For me, probably in the second week of his illness, I felt as if I was fighting something off. I never got worse, so I was like, “Oh, I didn’t get it.” But then I wound up having antibodies, so, clearly, I was infected at some point.

What were the next few months like?

It’s clear to me now that we all probably had some version of PTSD. I remember at one point a pot lid clattering in the kitchen, and I reacted as if it was a gunshot. I physically cringed and cowered. I was so wired at all times because I felt like I was going to have to make an emergency decision at any given moment.

Have you managed to return to some sort of normalcy?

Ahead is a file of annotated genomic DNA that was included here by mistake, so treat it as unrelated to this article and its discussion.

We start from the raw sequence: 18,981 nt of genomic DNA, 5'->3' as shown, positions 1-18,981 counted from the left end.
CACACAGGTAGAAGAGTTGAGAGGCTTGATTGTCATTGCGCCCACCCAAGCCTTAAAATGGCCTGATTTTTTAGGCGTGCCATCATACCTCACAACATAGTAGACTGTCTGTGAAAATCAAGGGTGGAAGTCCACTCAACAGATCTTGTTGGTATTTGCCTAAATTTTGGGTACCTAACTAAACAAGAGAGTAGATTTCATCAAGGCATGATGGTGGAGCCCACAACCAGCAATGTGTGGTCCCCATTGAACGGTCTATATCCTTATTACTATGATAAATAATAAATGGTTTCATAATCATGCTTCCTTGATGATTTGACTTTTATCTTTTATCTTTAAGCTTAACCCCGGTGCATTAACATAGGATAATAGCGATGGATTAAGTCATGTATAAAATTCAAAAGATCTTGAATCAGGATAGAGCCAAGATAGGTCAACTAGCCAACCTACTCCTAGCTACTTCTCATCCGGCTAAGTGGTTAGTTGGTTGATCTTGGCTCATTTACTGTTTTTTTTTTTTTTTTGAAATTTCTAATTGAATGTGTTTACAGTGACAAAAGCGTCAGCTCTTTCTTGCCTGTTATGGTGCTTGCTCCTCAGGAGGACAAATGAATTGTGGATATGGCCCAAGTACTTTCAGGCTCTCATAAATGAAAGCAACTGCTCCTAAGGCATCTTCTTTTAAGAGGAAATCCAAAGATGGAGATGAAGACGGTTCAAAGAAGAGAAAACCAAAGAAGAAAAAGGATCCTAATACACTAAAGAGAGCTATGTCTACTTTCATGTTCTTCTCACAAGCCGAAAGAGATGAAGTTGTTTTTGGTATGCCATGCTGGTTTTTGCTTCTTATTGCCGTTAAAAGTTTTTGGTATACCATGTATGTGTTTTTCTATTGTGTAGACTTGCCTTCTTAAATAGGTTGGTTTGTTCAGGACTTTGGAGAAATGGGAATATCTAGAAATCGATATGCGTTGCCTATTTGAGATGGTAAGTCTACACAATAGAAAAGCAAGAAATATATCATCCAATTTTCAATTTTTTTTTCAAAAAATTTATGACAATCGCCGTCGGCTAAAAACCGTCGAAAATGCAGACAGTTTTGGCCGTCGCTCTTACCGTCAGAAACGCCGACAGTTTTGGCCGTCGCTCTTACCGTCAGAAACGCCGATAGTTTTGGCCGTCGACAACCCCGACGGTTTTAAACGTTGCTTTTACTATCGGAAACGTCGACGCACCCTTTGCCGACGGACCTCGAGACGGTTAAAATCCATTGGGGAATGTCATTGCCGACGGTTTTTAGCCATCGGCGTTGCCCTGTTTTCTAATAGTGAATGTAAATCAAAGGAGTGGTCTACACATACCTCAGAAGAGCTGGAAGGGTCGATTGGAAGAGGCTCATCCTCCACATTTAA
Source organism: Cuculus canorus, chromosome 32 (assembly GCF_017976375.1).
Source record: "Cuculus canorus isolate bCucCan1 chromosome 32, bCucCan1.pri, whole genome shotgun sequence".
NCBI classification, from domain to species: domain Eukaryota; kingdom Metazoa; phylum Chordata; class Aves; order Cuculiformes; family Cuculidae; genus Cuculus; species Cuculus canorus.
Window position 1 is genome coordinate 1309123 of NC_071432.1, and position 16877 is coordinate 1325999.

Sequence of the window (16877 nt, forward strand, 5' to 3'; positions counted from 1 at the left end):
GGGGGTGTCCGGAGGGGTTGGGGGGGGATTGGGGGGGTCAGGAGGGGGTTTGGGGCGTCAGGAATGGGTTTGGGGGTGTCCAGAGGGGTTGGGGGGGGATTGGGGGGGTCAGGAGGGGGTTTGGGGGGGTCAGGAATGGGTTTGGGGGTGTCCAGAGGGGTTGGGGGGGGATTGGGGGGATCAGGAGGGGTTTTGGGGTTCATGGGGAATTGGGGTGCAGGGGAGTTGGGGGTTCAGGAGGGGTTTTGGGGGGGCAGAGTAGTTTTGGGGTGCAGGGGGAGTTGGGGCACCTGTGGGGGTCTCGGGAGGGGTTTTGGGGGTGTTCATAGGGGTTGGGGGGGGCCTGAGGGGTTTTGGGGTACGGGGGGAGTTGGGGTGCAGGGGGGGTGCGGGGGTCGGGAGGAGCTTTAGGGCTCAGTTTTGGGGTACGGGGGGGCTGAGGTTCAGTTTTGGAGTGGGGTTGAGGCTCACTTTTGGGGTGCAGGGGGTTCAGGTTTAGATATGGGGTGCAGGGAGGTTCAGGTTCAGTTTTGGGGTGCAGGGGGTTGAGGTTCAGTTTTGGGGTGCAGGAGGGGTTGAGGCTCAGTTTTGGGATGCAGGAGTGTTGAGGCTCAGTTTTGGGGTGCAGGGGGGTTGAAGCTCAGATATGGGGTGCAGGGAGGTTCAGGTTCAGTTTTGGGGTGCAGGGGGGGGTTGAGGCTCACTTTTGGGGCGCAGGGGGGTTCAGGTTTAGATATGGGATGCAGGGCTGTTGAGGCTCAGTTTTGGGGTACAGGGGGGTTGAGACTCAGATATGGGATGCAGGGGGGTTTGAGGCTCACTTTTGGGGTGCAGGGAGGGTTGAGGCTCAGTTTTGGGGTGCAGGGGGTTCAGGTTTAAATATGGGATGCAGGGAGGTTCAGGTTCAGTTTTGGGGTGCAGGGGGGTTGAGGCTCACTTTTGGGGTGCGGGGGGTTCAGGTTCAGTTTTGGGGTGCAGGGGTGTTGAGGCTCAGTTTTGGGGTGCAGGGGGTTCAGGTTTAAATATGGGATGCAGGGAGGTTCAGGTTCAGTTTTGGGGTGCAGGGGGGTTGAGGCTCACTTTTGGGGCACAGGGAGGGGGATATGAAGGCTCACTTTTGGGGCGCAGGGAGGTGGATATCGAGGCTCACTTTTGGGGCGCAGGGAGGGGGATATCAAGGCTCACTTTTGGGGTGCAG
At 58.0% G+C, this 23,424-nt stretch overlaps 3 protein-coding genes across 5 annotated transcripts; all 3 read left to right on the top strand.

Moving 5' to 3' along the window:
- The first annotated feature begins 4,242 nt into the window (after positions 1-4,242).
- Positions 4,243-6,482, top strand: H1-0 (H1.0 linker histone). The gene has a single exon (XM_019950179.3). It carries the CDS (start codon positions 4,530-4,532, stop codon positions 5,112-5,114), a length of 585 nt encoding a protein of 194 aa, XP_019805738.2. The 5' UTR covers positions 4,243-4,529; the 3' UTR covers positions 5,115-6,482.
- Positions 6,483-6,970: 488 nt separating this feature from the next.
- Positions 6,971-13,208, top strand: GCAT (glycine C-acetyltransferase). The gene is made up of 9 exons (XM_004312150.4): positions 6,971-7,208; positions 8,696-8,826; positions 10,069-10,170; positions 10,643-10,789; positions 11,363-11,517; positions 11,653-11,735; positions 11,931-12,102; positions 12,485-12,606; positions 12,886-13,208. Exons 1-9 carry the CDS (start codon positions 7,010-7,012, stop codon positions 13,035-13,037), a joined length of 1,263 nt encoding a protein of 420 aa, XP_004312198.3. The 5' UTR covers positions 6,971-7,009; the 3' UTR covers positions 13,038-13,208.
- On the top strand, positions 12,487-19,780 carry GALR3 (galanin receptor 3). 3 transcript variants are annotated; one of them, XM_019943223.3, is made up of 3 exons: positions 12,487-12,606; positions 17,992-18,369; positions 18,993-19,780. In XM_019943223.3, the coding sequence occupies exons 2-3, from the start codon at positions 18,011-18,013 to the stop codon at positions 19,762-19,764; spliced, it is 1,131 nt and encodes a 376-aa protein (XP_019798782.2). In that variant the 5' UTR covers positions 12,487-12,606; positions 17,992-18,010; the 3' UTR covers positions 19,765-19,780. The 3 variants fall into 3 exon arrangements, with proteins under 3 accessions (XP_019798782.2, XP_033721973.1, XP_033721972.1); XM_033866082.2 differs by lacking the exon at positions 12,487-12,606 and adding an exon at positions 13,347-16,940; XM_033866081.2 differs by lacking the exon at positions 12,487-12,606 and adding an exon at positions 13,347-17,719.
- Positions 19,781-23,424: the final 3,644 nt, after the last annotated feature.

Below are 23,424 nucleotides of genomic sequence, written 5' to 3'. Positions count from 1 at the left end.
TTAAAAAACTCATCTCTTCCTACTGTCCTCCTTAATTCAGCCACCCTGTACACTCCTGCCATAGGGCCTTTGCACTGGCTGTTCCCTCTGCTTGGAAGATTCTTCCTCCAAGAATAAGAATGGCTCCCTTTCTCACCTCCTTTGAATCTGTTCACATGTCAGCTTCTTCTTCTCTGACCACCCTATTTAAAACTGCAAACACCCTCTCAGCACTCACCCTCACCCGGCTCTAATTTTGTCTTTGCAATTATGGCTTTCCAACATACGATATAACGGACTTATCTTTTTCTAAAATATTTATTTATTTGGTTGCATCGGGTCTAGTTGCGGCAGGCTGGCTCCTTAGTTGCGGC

I think because of our experience, I have felt as if I could not take chances. I mean, I have antibodies, but I have not eaten inside a restaurant, for example, and wouldn’t until we’re all vaccinated. We never did the “pod” thing, and I didn’t ride the subway for a long time.

But deep into the fall and winter, I began to see that deep sense of isolation and fear — especially for my child, an older teenager. That’s exactly the age when you’re not supposed to be in your bedroom or under your parents’ eyes at all times. You’re supposed to be navigating the world and connecting with your peers and your friends.

What will you take away from this experience?

I’ve learned so much more about how isolating it is for anyone who goes through a serious illness at home and how much your world shrinks. Something that a dear friend who had cancer once said, that really resonated with me, was that some people don’t know what to say. Some people say nothing. Some people in your life will not show up. Some people will show up and just say, “Let me know if there’s something I can do,” which isn’t really helpful.